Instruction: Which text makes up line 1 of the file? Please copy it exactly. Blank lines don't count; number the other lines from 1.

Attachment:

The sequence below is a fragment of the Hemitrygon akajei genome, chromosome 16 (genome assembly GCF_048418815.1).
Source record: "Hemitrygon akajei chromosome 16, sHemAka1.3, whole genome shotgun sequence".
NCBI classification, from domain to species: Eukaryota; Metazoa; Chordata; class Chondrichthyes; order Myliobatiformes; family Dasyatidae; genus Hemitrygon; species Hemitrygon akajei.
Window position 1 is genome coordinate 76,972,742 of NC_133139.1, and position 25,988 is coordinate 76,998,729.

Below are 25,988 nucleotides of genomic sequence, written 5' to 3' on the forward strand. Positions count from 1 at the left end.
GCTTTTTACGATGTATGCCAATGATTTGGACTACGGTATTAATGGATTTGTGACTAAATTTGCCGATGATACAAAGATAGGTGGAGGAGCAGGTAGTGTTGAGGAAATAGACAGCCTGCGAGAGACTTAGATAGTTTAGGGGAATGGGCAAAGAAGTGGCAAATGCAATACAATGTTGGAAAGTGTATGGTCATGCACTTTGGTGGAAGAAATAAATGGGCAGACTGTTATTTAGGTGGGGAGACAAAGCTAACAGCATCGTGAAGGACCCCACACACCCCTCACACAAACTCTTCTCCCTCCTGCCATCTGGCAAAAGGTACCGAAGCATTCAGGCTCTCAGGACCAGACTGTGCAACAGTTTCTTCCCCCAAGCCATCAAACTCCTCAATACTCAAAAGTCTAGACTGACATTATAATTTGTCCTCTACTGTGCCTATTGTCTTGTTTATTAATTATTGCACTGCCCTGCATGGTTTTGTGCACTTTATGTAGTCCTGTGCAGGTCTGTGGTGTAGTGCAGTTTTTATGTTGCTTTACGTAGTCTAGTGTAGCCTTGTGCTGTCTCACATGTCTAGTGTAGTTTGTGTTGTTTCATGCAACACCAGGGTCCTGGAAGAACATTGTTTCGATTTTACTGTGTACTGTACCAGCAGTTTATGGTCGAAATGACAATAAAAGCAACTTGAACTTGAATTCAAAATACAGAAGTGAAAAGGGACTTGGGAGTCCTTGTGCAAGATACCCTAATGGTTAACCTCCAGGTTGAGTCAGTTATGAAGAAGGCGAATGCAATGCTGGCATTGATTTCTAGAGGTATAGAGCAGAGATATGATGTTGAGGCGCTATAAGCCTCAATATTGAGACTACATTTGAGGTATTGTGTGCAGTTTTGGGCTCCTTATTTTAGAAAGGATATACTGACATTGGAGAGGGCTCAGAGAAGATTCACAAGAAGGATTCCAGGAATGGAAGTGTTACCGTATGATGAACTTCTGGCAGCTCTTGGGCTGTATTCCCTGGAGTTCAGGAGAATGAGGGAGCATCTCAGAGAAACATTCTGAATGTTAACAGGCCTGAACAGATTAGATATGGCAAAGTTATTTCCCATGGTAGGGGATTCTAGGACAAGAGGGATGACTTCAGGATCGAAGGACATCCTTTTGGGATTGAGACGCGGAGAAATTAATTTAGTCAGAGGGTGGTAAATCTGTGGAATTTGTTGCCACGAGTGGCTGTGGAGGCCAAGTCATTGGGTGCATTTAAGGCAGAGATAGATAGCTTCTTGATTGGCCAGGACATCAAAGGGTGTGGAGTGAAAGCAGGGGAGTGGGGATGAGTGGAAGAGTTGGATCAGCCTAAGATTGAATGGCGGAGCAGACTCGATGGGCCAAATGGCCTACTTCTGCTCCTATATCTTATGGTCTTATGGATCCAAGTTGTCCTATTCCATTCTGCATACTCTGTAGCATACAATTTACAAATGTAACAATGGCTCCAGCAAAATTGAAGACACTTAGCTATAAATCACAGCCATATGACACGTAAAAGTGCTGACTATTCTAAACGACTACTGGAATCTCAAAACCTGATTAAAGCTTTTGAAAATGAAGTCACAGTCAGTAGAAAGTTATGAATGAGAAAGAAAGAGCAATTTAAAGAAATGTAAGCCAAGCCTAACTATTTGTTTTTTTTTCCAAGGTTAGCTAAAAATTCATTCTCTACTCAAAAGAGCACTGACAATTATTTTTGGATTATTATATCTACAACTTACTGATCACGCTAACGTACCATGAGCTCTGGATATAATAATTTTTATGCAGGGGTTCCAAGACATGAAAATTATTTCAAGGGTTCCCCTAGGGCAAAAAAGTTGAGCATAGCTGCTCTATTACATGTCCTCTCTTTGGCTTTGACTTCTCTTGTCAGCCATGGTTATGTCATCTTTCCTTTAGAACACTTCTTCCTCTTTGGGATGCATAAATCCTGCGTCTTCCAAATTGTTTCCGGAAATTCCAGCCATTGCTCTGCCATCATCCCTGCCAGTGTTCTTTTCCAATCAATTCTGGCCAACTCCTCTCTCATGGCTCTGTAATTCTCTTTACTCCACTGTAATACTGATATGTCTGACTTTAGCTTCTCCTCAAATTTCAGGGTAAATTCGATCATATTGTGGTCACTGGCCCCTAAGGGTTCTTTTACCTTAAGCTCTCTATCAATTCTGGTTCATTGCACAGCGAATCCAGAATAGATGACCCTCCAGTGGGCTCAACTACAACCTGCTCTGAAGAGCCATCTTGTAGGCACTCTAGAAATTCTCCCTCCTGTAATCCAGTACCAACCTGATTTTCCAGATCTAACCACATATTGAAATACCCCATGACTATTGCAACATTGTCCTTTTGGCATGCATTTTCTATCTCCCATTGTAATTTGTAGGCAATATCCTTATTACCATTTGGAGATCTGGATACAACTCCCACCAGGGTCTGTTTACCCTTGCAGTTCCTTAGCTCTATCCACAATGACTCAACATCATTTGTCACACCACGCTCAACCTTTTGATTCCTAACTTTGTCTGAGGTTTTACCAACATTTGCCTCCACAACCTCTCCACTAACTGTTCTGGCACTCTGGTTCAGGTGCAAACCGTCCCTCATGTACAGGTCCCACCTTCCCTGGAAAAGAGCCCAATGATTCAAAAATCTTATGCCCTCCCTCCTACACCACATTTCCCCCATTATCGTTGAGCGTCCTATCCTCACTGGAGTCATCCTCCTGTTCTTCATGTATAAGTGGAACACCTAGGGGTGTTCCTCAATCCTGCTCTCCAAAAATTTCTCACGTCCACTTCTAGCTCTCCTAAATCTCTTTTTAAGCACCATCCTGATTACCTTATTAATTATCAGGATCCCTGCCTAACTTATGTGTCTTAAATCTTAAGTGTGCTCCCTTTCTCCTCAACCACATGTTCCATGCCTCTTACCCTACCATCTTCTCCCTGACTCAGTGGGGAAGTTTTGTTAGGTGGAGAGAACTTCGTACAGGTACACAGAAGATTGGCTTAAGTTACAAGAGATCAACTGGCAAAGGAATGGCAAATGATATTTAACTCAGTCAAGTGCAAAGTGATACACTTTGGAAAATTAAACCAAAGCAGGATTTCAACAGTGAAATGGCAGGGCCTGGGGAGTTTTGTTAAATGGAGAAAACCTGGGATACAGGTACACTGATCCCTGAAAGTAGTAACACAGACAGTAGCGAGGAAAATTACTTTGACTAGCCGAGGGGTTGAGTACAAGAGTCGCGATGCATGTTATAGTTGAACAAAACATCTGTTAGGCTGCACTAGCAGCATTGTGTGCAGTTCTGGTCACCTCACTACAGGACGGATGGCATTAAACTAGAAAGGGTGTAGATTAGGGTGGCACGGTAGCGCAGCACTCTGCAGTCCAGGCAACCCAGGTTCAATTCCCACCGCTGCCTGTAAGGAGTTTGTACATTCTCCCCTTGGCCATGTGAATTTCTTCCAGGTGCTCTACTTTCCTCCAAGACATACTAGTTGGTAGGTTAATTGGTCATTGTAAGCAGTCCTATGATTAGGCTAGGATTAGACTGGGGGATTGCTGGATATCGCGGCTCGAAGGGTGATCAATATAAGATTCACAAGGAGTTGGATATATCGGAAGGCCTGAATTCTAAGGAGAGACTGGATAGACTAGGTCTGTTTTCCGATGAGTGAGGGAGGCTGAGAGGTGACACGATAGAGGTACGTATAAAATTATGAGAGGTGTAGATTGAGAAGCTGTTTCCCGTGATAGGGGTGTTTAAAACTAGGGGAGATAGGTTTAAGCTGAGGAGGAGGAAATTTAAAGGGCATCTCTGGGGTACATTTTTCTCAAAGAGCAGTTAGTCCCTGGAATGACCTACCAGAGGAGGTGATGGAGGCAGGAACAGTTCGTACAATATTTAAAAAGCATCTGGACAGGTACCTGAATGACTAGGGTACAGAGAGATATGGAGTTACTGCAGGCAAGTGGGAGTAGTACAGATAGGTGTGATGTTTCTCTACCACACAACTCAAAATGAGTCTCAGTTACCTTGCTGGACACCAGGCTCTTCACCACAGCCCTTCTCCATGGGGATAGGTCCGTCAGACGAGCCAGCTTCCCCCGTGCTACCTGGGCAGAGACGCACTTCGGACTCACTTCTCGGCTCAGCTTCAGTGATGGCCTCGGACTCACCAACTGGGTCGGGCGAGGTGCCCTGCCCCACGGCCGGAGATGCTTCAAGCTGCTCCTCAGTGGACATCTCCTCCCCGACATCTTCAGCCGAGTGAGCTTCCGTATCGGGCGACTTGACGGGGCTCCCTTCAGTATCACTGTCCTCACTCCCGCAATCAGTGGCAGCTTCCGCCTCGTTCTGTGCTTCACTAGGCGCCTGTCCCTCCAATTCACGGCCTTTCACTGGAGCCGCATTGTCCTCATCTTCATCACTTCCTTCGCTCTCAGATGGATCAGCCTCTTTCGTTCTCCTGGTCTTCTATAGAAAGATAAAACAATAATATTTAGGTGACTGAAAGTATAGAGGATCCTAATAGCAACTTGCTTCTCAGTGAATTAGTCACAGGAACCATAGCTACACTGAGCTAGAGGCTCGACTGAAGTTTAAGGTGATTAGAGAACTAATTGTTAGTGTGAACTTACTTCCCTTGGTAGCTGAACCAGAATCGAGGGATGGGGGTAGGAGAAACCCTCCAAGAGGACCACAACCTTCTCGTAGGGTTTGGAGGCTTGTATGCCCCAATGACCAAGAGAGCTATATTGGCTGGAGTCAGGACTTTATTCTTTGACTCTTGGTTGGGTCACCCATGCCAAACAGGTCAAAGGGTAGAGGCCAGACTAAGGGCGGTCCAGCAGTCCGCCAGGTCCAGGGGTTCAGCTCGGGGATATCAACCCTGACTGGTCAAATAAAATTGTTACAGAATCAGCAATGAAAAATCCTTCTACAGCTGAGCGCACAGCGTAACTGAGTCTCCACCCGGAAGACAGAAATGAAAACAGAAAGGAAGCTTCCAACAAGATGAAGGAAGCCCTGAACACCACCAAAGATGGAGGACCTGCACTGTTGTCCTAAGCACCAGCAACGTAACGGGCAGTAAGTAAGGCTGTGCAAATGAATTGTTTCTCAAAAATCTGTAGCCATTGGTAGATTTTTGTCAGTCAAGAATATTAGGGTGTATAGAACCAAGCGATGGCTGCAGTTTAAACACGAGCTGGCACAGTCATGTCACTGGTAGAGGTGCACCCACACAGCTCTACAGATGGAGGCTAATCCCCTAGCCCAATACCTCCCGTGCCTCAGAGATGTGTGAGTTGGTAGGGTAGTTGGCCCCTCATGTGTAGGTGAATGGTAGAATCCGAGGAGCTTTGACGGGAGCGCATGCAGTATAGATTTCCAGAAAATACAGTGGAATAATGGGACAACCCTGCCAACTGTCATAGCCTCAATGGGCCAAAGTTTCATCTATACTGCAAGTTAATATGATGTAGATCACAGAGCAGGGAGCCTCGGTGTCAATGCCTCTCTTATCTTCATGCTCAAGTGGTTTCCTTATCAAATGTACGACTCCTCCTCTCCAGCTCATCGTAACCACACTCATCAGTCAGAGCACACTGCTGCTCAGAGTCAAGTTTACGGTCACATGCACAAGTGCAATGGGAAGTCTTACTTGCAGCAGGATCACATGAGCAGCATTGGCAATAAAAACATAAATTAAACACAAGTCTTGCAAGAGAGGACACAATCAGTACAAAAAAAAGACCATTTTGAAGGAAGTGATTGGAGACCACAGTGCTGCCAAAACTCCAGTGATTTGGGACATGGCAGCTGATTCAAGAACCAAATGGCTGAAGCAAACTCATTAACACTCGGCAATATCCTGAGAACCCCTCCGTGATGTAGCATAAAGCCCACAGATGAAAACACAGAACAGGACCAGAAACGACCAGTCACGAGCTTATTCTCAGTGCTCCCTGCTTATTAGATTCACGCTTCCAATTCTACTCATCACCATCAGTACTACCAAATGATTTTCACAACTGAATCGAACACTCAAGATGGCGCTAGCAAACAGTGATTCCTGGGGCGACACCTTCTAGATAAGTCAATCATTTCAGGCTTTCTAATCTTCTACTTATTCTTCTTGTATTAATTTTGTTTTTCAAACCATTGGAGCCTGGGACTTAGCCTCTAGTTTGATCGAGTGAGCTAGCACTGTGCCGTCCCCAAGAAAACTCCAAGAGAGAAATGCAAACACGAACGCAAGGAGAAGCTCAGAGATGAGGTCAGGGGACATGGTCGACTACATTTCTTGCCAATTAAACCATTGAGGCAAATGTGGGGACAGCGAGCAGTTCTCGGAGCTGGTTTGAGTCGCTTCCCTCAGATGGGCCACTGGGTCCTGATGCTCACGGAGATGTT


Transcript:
The sequence below is a fragment of the Hemitrygon akajei genome, chromosome 16 (genome assembly GCF_048418815.1).